Wetlands are prime habitats for hungry bats, and you can see various species of bat at all of our wetland centres.

Daubenton's bat in wetlands
A Daubenton's bat skims across a pool hunting for aquatic insects

How to see bats in the wild

Bats move fast and undercover of darkness so it can be hard to tell one species from another. Although you can see bats at dusk and on moonlit nights you can also use special detectors to make their echolocation calls audible to humans. Different species of bat call at different frequencies and with different call patterns and therefore most can be identified using this technique.

Bats can also be picked out in torch light. One species of bat that is easy to identify in this way is Daubenton’s bat, this wetland specialist has a distinct white bottom which can be easily picked up in torchlight as they hunt and drink across a pond or river. But be careful of flashing bright lights at them for long periods of time.

Another species you're likely to see is the common pipistrelle is widely distributed across the UK. Its distribution appears to extend further north than the soprano pipistrelle. Along with the soprano pipistrelle it is one of Britain’s commonest bat species.

When identifying bat roosts, researchers use bat droppings to distinguish between species, if bats are absent. Droppings can also be the first sign to indicate that bats are using an area. Other more uncommon signs include discarded moth wings which can accumulate around a favoured feeding spot.

Bats in the UK - a typical life cycle


In the early summer, pregnant female bats gather together in warm, safe places to have their babies. Some groups of bats return to the same site every year. Research has shown that female sexually mature bats tend to pick mates based on what they sound like - it would seem that the more high pitched the male’s call, the better.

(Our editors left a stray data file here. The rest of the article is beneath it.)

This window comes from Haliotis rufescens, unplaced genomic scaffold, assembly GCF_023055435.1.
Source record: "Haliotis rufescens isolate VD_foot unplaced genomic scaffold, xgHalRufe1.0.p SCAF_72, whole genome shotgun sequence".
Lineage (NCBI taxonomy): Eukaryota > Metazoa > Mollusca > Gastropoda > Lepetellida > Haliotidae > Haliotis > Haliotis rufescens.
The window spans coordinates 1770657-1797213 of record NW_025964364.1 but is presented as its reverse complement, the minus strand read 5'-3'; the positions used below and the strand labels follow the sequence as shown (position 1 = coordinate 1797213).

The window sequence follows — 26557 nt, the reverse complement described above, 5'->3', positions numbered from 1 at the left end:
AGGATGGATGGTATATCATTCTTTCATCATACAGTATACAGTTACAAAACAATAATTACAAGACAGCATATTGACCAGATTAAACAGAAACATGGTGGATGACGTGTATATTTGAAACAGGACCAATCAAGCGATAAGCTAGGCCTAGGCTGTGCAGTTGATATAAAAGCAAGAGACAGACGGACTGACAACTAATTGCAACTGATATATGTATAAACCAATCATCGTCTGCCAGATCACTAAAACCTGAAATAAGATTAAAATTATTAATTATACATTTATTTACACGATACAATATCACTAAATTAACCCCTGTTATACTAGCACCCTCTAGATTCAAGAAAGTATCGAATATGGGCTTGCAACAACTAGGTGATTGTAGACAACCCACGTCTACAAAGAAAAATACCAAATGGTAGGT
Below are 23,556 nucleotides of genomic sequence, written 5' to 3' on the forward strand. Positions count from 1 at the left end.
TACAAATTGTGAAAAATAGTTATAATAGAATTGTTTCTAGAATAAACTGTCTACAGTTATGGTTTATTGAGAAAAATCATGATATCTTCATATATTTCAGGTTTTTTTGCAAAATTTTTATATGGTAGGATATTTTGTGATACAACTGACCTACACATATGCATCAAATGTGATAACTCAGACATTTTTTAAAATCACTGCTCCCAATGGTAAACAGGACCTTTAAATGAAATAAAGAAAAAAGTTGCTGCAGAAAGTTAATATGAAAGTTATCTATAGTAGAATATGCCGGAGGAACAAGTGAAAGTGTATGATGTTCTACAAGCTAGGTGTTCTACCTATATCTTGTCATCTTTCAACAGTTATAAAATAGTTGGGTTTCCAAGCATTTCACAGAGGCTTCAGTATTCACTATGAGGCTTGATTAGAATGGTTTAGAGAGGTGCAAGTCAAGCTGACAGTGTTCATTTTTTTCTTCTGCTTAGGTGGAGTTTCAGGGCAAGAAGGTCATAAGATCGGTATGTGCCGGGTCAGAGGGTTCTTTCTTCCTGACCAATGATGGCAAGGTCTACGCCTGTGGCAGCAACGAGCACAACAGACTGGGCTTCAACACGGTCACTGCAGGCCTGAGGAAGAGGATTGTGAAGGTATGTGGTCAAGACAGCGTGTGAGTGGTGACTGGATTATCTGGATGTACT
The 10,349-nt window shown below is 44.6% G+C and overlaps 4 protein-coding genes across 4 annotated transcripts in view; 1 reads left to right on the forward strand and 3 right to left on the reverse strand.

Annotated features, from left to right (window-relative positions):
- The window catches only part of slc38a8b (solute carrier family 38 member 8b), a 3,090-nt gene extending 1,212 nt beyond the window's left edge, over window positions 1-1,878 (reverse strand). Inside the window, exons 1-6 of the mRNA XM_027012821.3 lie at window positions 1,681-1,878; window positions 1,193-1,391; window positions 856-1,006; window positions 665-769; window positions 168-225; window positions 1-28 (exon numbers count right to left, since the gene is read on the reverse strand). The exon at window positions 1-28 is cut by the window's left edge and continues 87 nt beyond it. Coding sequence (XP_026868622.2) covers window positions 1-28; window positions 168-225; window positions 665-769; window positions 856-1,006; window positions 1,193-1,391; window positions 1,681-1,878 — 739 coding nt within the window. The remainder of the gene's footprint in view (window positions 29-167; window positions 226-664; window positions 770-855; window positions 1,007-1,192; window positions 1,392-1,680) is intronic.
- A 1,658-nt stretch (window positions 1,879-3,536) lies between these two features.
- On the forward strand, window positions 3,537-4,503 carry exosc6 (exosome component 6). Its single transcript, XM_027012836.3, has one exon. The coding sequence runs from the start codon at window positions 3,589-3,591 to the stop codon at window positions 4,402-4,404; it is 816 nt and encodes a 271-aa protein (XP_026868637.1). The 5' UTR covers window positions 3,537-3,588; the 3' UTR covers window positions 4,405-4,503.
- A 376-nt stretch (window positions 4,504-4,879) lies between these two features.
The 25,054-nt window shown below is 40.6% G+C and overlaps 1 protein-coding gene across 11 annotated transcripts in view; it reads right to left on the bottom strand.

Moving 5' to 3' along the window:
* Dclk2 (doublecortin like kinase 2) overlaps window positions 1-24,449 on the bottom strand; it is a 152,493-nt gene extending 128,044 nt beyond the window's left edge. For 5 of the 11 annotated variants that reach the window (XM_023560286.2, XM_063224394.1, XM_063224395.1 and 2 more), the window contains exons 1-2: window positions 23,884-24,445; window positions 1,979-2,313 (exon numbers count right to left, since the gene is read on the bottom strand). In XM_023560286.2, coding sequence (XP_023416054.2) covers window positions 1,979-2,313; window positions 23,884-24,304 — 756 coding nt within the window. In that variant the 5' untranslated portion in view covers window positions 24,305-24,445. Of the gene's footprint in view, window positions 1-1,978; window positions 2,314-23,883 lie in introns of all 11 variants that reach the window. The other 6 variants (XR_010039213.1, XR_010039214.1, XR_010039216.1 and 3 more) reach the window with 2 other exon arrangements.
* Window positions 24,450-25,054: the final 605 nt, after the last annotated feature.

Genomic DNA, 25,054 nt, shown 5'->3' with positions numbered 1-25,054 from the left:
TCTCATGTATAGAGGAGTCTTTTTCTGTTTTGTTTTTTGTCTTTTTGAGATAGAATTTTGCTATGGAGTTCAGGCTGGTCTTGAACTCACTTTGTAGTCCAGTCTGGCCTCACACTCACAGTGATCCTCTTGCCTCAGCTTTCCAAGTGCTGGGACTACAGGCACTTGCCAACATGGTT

A bat’s pregnancy lasts between six and nine weeks. The length of the pregnancy depends on the species and can be influenced by weather, climate and availability of food.

Bats usually give birth to a single pup each year. They keep their babies close and nurture them carefully, suckling them for four to five weeks until they are old enough to fly.


During the winter bats hibernate. They tend to favour spending the winter alone or in small numbers. They choose crevices of buildings and trees and also bat boxes as their winter home. They can be found in surprisingly exposed locations where it is important not to disturb them. On warmer days in spring, they begin to emerge again - very hungry!

See bats at WWT Centres

Using bat detectors on a bat walk
Using bat detectors on a bat walk

Bat species recorded at WWT Centres

Pipistrelle (Pipistrellus species) Daubenton's (Myotis Daubentonii) Serotine (Eptesicus Serotinus) Noctule (Nyctalus Noctula) Brown long-eared (Plectotus Auritus) Whiskered/ Brandt's (Myotis

brandtii or mystacinus)

Castle Espie
Martin Mere

Bat activities

Many WWT centres run bat walks in the warmer months, accompanied by an expert guide who can help you interpret the calls you pick up on the bat detector provided for you. It’s a fascinating evening out, and thoroughly exciting when you realise that you can actually identify those dark, tiny shapes as they buzz around the darkening skies – and all through the medium of sound.

At WWT London, there’s even a Bat House, instigated by the Turner Prize-winning artist Jeremy Deller, which is believed to be used by Daubenton’s bats. Find your nearest centre to see if they’re running bat walks near you.